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Religions & Beliefs

China is a country with a great diversity of religions, with over 100 million followers of the various faiths. The main religions Confucianism, Taoism and Buddhism, although it is true to say that Confucianism is a school of philosophy rather than a religion.

Generally speaking, Chinese people do not have a strong religious inclination but despite this the three main faiths have had a considerable following. The fact that Confucianism is a philosophy rather than religion meant that it became the orthodox doctrine for Chinese intellectuals in the days of the feudalist society. However, these intellectuals did not stick to their doctrine as a believer clings to his belief. Someone summarized the true attitude of Chinese intellectuals as - they followed the teachings of Confucius and Mencius when they were successful but would turn to Taoism when they were frustrated.

Buddhism was introduced to China from India approximately in the 1st century AD, becoming increasingly popular and the most influential religion in China after the 4th century. Tibetan Buddhism, as a branch of Chinese Buddhism, is popular primarily in Tibet and Inner Mongolia. Now China has more than 13,000 Buddhist temples.

Many people say they are Buddhists yet have never read the sutras. Most people will say they believe in gods, destiny, fate, luck and an afterlife. Even so, on most occasions, rather than rely on prayer, people will make decisions all by themselves or resort to either family or friends for help. A visible human being is considered far more reliable than invisible gods or spirits.

China's indigenous Taoism, along with Shamanism, Eastern Orthodox hristianity and the Naxi people's Dongba religion. The Hui, Uygur, Kazak, Kirgiz, Tatar, Ozbek, Tajik, Dongxiang, Salar and Bonan peoples adhere to Islam; the Tibetan, Mongolian, Lhoba, Moinba, Tu and Yugur peoples, to Tibetan Buddhism (also known as Lamaism); and the Dai, Blang and Deang peoples to Theravada Buddhism. Quite a few Miao, Yao and Yi people are Christians. Religious Han Chinese tend to practice Buddhism, Christianity or Taoism.

Islam probably first reached China in the mid-7th century. The Yuan Dynasty (1271-1368) witnessed the zenith of prosperity of Islam. Now China has more than 30,000 mosques. Catholic influence reached China several times after the seventh century, and Protestantism was introduced into China in the early 19th century. Now there are more than 4,600 Catholic churches and over 12,000 Protestant churches and over 25,000 other types of protestant places of worship in China.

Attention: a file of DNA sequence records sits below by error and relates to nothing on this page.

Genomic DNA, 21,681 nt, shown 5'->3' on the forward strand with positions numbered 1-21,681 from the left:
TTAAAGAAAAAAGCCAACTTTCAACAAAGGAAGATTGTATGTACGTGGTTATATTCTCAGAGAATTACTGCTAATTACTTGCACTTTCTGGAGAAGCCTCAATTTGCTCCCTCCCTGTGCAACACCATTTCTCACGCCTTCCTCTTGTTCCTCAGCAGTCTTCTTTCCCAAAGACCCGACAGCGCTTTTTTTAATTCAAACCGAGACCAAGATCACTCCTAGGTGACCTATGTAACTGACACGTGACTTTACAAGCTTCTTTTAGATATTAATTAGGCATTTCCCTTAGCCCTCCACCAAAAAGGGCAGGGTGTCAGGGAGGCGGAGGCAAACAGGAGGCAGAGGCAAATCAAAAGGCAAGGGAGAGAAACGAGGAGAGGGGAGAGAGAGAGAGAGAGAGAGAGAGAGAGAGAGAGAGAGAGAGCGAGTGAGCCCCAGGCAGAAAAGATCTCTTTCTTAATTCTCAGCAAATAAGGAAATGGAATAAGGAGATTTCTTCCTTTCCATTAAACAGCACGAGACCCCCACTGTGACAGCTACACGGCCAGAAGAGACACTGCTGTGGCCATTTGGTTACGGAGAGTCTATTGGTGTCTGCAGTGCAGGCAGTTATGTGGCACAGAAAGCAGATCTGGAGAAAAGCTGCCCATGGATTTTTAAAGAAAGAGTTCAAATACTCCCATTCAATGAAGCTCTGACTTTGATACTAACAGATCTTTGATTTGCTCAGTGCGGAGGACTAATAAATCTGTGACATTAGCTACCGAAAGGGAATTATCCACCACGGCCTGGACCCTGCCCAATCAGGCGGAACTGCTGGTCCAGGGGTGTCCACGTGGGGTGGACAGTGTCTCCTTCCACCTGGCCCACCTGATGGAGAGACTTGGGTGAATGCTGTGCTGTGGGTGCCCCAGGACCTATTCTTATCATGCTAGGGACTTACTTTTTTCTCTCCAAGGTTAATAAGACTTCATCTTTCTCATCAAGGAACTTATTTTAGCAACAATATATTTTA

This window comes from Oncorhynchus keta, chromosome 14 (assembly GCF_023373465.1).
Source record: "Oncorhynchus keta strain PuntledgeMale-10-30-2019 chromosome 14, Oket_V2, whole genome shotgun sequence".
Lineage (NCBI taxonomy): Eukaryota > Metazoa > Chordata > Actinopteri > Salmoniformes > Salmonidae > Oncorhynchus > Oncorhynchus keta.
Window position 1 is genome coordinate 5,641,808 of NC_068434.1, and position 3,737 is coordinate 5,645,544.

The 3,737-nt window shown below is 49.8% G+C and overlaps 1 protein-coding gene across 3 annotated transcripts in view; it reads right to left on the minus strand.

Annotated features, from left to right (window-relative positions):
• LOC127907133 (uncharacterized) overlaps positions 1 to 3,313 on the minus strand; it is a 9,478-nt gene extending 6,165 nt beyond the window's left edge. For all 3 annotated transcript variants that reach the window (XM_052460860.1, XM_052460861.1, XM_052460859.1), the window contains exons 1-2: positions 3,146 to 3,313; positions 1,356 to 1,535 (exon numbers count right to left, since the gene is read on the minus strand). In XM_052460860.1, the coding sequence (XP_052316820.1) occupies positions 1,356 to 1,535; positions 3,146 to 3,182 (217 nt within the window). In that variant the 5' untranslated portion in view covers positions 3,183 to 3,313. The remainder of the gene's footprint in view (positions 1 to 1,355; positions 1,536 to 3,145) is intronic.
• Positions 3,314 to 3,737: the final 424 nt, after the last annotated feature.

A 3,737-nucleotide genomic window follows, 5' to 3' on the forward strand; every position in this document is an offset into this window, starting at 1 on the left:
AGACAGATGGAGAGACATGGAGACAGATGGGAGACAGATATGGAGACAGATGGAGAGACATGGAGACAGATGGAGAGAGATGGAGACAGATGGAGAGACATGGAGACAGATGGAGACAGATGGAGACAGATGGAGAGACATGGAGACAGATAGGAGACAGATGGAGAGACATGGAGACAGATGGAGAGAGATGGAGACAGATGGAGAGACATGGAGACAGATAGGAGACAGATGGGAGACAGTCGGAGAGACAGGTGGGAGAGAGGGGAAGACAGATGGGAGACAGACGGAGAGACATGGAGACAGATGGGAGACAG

Taoism probably took shape as a religion during the second century, based on the philosophy of Lao Zi (traditionally said to be born in 604 BC) and his work, the Dao De Jing (Classic of the Way and Virtue). China now has more than 1,500 Taoist temples.

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Mufti Menhuan

Niujie Mosque

Nanguan Mosque of Linxia City

Nanguan Mosque

Muslim Neighborhood

Phoenix Mosque

Sun Simiao - A Taoist Who Compiled the World's First National Pharmacopoeia

Arts of Necromancy, Astrology, and Medicine, etc.

Joss Sticks Time and Temple Fair

Lao Zi - the Founder of Taoism

Taoist Trinity -- Three Supreme Gods

Local Numen - Gnome

Master Embracing Simplicity

Meeting the Jade Emperor

Purity and Tranquility, Non-Interference

Qiu Chuji - A Noted Figure in the Taoist History

The Queen Mother of the West -- the Wife of the Jade Emperor

Revised Dao Zang in the Ming Dynasty

Daily Etiquettes

Scripture of the Yellow Court

The Rite of Taking Part in Taoism

Grand White -- the Legate of the Jade Emperor

The God that Catches Ghosts - Zhong Kui

The God Most Adored - the Jade Emperor

God of Literature -- Numen of Examinations

The Goddess in the South Area - Mazu

Ge Hong - An Early Distinguished Taoist and Scholar

The Gathering of Receiving Gods

Formation and Spread of Taoism in China

Emperor Zhenwu -- Avatar of People's Worship for Stars and Animals

The Eight Immortals

Dunhuang Taoist Canons


Classic of the Way and its Power

Classic of Great Peace

Canons Left Out of Dao Zang

Book of Secret Correspondence

Bird with Human Head -- the Ninth Maiden of the Dark Heavens

Jidu and Fuzhou

Muslim Neighborhood

Zhuang Zi - One of the Founders of Taoist Thought

Zhaijiao Keyi (III)

Zhaijiao Keyi (II)

Zhaijiao Keyi (I)

Wang Chongyang - the Founder of Quanzhen Sect

Supreme Venerable Sovereigns Book of Commandments for Chanting

Theories of Yellow Emperor and Laozi

Tao Scriptures That Are Often Chanted

An Overview of Taoist Sects

Taoist Music

Wudang Martial Arts

Taoist Canon

Taoist Architecture

Taoism and Social Ethics

Taoism and Medicine

Taoism and Folk Customs

Taoism and Astronomical Calendar

Supernatural Being

The Three Ways Unified and Normalized of the Book of Changes

Transmission of Buddhism into Tibet

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